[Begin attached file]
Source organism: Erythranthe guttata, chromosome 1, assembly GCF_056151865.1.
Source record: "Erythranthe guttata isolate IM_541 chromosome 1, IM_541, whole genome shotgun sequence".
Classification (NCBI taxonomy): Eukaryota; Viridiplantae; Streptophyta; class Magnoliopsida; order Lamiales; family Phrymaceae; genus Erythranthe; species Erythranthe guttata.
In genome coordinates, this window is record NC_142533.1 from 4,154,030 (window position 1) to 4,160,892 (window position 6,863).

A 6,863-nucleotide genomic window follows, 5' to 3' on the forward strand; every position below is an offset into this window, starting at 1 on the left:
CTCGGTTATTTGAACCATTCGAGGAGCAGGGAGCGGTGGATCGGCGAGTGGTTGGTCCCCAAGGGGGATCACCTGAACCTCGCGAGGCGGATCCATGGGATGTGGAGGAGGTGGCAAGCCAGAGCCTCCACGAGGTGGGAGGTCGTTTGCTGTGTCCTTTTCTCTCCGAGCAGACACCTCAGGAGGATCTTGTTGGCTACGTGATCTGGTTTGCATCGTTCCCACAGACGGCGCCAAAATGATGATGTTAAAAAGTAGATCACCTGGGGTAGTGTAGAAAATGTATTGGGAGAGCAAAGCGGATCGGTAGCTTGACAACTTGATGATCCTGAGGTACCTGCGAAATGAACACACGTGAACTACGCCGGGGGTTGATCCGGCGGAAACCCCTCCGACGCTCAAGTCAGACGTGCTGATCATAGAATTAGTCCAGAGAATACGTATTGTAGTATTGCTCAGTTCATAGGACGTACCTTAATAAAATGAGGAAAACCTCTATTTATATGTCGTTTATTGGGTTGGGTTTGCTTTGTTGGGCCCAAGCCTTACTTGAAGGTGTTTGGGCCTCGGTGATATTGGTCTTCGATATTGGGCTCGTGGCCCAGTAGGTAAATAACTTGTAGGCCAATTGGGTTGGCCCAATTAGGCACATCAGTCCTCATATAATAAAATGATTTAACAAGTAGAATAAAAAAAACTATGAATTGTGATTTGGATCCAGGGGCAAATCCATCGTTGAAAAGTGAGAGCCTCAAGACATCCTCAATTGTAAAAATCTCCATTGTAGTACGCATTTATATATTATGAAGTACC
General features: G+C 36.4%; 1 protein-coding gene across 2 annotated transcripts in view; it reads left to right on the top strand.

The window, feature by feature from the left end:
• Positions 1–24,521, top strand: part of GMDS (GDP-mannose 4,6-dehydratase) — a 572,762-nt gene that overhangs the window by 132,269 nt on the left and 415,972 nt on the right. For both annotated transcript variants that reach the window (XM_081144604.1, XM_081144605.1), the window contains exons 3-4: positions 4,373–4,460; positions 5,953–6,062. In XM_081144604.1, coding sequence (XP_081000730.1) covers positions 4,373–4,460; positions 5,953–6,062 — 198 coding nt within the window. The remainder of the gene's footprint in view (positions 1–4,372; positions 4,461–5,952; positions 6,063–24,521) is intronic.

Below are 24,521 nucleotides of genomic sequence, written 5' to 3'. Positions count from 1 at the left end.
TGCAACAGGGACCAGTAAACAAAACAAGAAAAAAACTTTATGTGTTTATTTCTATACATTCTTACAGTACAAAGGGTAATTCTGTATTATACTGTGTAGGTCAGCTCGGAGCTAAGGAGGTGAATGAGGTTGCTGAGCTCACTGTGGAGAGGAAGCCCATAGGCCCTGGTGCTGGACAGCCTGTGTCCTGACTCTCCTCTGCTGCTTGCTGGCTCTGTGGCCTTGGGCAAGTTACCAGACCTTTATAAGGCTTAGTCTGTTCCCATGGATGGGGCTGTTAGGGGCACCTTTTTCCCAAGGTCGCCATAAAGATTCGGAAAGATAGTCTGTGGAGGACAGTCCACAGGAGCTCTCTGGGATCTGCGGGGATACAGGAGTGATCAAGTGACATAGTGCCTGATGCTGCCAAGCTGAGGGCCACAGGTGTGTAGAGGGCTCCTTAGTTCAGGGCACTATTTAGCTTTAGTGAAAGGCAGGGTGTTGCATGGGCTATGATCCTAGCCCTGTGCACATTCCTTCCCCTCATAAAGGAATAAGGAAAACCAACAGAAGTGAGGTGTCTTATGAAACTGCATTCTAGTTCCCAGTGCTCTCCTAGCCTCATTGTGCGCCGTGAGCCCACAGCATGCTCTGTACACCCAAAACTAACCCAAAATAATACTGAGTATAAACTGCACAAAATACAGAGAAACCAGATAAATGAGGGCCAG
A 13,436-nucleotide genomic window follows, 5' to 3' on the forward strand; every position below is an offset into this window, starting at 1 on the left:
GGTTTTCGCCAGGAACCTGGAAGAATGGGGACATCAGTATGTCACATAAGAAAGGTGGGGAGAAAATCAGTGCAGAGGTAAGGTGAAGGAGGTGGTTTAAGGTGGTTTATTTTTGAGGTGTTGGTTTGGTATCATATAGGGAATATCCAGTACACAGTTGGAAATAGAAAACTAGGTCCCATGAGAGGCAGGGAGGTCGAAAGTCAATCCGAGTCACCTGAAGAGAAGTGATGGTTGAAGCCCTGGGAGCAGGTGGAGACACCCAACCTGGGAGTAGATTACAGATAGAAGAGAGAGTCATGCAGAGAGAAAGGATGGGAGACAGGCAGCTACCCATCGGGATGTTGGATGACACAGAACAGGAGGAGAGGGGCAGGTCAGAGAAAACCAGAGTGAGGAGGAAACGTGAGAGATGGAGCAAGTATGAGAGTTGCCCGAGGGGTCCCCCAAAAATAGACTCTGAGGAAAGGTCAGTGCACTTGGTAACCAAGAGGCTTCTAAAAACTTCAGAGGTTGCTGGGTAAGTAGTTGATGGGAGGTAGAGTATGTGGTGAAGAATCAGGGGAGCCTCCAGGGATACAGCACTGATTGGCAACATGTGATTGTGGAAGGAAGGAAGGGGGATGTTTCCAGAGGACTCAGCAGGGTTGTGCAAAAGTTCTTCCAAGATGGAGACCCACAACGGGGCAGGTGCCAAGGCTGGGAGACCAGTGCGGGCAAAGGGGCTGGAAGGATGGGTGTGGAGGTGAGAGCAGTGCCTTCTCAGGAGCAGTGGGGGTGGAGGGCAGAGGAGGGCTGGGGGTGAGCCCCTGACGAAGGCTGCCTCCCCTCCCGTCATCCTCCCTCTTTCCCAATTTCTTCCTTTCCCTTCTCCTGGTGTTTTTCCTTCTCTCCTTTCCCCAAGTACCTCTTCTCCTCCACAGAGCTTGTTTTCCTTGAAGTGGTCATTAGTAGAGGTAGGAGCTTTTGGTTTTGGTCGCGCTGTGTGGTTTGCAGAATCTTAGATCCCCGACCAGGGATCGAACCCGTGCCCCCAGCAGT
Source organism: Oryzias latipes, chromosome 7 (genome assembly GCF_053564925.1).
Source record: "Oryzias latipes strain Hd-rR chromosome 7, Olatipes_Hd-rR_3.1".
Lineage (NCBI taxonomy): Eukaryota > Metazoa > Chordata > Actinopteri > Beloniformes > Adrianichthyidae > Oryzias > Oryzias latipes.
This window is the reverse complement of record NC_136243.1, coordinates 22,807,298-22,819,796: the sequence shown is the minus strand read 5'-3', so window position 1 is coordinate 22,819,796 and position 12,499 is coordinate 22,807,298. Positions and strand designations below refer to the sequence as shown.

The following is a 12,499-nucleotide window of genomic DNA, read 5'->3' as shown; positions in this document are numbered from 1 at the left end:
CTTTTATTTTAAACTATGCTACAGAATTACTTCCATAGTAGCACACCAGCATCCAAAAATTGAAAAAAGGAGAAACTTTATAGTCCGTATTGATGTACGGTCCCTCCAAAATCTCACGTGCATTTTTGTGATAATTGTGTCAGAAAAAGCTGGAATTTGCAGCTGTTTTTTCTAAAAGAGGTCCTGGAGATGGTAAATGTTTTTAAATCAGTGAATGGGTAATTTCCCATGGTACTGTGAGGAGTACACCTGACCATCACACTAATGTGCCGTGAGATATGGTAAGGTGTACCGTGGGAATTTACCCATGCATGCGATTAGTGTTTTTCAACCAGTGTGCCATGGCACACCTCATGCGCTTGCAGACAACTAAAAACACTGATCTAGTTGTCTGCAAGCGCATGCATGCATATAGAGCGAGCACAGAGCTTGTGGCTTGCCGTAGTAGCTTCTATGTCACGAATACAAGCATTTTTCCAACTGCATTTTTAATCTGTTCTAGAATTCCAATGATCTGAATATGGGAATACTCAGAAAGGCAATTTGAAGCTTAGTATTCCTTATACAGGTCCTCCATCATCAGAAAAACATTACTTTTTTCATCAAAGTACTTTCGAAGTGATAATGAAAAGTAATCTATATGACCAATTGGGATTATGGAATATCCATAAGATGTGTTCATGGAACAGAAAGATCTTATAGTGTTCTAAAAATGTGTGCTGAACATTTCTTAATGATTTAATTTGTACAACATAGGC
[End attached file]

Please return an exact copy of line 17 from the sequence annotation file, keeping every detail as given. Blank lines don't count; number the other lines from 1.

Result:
This window is the reverse complement of record NC_136243.1, coordinates 22,807,298-22,819,796: the sequence shown is the minus strand read 5'-3', so window position 1 is coordinate 22,819,796 and position 12,499 is coordinate 22,807,298. Positions and strand designations below refer to the sequence as shown.